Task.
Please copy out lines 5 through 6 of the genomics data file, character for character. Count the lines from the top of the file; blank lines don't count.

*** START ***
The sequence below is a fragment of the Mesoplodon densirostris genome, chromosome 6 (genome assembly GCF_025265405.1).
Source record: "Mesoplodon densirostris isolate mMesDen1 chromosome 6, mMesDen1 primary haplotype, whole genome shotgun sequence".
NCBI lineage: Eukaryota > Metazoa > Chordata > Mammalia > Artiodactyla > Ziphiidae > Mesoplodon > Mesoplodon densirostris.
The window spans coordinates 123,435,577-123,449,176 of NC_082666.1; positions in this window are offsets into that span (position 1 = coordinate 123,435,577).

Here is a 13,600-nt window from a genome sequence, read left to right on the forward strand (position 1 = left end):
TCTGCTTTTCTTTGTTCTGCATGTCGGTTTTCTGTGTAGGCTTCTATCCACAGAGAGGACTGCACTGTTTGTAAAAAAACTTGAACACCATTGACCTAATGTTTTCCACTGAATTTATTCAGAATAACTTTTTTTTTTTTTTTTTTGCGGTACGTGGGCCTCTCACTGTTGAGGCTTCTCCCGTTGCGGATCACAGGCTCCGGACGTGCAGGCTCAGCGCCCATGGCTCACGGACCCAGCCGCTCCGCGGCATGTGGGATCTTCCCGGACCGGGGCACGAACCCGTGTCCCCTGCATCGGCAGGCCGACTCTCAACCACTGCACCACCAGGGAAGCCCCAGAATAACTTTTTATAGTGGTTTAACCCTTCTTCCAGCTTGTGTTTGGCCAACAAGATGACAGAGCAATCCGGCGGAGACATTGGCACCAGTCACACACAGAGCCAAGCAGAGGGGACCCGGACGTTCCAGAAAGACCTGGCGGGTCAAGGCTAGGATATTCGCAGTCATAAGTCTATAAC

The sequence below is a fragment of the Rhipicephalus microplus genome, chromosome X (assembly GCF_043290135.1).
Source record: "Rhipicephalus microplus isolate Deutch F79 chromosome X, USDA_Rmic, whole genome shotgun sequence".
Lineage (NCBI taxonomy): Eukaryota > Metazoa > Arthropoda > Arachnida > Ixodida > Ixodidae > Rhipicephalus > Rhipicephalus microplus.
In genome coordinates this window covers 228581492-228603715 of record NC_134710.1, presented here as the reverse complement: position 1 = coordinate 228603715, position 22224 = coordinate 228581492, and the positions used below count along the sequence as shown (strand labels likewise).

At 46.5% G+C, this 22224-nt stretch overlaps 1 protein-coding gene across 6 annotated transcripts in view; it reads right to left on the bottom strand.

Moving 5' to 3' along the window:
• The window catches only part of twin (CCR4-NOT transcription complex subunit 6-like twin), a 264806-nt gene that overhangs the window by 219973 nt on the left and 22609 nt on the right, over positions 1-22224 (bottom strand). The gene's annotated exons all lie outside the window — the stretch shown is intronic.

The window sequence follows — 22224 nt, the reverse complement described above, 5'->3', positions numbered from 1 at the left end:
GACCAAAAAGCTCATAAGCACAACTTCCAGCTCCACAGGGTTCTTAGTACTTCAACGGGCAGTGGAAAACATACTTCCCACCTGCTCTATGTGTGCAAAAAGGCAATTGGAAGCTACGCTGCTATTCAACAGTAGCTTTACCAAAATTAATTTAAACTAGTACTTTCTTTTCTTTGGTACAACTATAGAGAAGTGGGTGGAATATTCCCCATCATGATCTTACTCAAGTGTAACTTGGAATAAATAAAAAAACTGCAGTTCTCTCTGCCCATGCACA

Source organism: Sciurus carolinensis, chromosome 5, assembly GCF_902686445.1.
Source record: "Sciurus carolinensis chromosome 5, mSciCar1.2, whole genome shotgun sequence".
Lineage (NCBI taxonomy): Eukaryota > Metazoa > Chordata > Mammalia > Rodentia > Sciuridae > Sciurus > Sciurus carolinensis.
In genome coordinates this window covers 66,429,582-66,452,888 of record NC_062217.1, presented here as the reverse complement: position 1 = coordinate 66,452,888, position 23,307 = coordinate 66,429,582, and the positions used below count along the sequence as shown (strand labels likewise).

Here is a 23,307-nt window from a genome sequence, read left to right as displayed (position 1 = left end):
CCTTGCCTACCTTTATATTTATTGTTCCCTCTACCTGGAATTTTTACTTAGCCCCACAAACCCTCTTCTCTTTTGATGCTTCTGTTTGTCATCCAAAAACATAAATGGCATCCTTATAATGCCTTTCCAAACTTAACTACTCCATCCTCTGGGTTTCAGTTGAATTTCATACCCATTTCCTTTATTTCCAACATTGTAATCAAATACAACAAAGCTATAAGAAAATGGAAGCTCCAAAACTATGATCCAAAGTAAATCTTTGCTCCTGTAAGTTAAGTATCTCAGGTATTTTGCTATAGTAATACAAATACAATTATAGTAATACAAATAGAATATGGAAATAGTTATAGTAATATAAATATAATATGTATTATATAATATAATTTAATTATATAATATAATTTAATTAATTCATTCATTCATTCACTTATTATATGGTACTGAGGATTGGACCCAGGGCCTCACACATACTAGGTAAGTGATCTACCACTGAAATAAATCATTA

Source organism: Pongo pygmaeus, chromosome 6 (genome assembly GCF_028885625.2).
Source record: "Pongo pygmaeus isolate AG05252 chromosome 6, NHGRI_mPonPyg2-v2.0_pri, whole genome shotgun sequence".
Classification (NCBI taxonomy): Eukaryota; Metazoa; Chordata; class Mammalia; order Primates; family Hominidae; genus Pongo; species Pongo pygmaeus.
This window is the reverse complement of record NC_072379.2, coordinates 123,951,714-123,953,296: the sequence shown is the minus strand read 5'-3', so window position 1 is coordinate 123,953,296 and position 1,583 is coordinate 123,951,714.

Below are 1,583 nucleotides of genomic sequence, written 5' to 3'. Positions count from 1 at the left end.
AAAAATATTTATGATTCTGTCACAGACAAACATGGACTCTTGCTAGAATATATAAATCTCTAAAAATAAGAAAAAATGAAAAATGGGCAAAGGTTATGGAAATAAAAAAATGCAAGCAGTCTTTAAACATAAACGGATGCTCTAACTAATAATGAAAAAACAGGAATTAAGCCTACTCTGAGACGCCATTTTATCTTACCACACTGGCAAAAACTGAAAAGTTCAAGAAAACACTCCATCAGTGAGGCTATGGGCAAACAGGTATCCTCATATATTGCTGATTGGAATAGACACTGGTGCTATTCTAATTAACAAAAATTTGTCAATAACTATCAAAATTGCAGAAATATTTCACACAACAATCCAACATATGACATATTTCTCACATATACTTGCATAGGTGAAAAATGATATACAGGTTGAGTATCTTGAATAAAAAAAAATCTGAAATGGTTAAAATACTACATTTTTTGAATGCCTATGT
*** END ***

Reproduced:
Here is a 13,600-nt window from a genome sequence, read left to right on the forward strand (position 1 = left end):
TCTGCTTTTCTTTGTTCTGCATGTCGGTTTTCTGTGTAGGCTTCTATCCACAGAGAGGACTGCACTGTTTGTAAAAAAACTTGAACACCATTGACCTAATGTTTTCCACTGAATTTATTCAGAATAACTTTTTTTTTTTTTTTTTTGCGGTACGTGGGCCTCTCACTGTTGAGGCTTCTCCCGTTGCGGATCACAGGCTCCGGACGTGCAGGCTCAGCGCCCATGGCTCACGGACCCAGCCGCTCCGCGGCATGTGGGATCTTCCCGGACCGGGGCACGAACCCGTGTCCCCTGCATCGGCAGGCCGACTCTCAACCACTGCACCACCAGGGAAGCCCCAGAATAACTTTTTATAGTGGTTTAACCCTTCTTCCAGCTTGTGTTTGGCCAACAAGATGACAGAGCAATCCGGCGGAGACATTGGCACCAGTCACACACAGAGCCAAGCAGAGGGGACCCGGACGTTCCAGAAAGACCTGGCGGGTCAAGGCTAGGATATTCGCAGTCATAAGTCTATAAC